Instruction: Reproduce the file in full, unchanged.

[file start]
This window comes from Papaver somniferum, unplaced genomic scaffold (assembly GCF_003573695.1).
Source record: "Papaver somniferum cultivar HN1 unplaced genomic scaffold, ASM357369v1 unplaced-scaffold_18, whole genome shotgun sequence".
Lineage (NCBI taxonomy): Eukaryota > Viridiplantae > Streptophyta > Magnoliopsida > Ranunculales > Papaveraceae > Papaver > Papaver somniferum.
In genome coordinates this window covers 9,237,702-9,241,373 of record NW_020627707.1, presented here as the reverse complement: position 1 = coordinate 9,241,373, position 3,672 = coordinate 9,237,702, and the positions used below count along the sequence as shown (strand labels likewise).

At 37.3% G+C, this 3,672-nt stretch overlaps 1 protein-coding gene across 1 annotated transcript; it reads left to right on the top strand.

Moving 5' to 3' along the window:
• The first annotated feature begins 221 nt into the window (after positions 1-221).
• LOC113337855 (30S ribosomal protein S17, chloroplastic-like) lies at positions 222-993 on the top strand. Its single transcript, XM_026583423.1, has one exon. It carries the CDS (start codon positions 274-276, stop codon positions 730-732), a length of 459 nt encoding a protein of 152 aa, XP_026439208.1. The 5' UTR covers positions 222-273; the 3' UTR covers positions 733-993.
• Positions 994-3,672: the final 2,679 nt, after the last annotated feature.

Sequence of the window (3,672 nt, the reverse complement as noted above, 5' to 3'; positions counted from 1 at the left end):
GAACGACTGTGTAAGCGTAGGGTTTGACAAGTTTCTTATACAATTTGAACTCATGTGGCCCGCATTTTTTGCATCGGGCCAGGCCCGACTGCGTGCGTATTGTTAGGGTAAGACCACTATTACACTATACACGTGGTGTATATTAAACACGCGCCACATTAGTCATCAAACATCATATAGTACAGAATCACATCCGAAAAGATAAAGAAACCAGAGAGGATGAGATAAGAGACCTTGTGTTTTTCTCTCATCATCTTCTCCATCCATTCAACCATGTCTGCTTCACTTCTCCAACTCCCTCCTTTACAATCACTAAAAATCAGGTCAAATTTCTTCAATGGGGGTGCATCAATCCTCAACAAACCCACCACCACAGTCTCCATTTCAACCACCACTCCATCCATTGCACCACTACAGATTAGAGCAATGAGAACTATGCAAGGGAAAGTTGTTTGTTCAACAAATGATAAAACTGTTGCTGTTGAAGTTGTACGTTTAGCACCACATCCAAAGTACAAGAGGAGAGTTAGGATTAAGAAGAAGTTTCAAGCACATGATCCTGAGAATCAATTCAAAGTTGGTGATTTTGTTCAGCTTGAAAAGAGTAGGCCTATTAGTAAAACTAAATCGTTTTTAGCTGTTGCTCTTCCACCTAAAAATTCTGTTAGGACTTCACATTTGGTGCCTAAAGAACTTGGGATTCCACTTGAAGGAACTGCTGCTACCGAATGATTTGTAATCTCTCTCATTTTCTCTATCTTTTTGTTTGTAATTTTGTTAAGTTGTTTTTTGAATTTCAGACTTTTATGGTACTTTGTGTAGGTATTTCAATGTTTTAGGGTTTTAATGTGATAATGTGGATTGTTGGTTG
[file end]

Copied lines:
This window comes from Papaver somniferum, unplaced genomic scaffold (assembly GCF_003573695.1).
Source record: "Papaver somniferum cultivar HN1 unplaced genomic scaffold, ASM357369v1 unplaced-scaffold_18, whole genome shotgun sequence".
Lineage (NCBI taxonomy): Eukaryota > Viridiplantae > Streptophyta > Magnoliopsida > Ranunculales > Papaveraceae > Papaver > Papaver somniferum.
In genome coordinates this window covers 9,237,702-9,241,373 of record NW_020627707.1, presented here as the reverse complement: position 1 = coordinate 9,241,373, position 3,672 = coordinate 9,237,702, and the positions used below count along the sequence as shown (strand labels likewise).

At 37.3% G+C, this 3,672-nt stretch overlaps 1 protein-coding gene across 1 annotated transcript; it reads left to right on the top strand.

Moving 5' to 3' along the window:
• The first annotated feature begins 221 nt into the window (after positions 1-221).
• LOC113337855 (30S ribosomal protein S17, chloroplastic-like) lies at positions 222-993 on the top strand. Its single transcript, XM_026583423.1, has one exon. It carries the CDS (start codon positions 274-276, stop codon positions 730-732), a length of 459 nt encoding a protein of 152 aa, XP_026439208.1. The 5' UTR covers positions 222-273; the 3' UTR covers positions 733-993.
• Positions 994-3,672: the final 2,679 nt, after the last annotated feature.

Sequence of the window (3,672 nt, the reverse complement as noted above, 5' to 3'; positions counted from 1 at the left end):
GAACGACTGTGTAAGCGTAGGGTTTGACAAGTTTCTTATACAATTTGAACTCATGTGGCCCGCATTTTTTGCATCGGGCCAGGCCCGACTGCGTGCGTATTGTTAGGGTAAGACCACTATTACACTATACACGTGGTGTATATTAAACACGCGCCACATTAGTCATCAAACATCATATAGTACAGAATCACATCCGAAAAGATAAAGAAACCAGAGAGGATGAGATAAGAGACCTTGTGTTTTTCTCTCATCATCTTCTCCATCCATTCAACCATGTCTGCTTCACTTCTCCAACTCCCTCCTTTACAATCACTAAAAATCAGGTCAAATTTCTTCAATGGGGGTGCATCAATCCTCAACAAACCCACCACCACAGTCTCCATTTCAACCACCACTCCATCCATTGCACCACTACAGATTAGAGCAATGAGAACTATGCAAGGGAAAGTTGTTTGTTCAACAAATGATAAAACTGTTGCTGTTGAAGTTGTACGTTTAGCACCACATCCAAAGTACAAGAGGAGAGTTAGGATTAAGAAGAAGTTTCAAGCACATGATCCTGAGAATCAATTCAAAGTTGGTGATTTTGTTCAGCTTGAAAAGAGTAGGCCTATTAGTAAAACTAAATCGTTTTTAGCTGTTGCTCTTCCACCTAAAAATTCTGTTAGGACTTCACATTTGGTGCCTAAAGAACTTGGGATTCCACTTGAAGGAACTGCTGCTACCGAATGATTTGTAATCTCTCTCATTTTCTCTATCTTTTTGTTTGTAATTTTGTTAAGTTGTTTTTTGAATTTCAGACTTTTATGGTACTTTGTGTAGGTATTTCAATGTTTTAGGGTTTTAATGTGATAATGTGGATTGTTGGTTG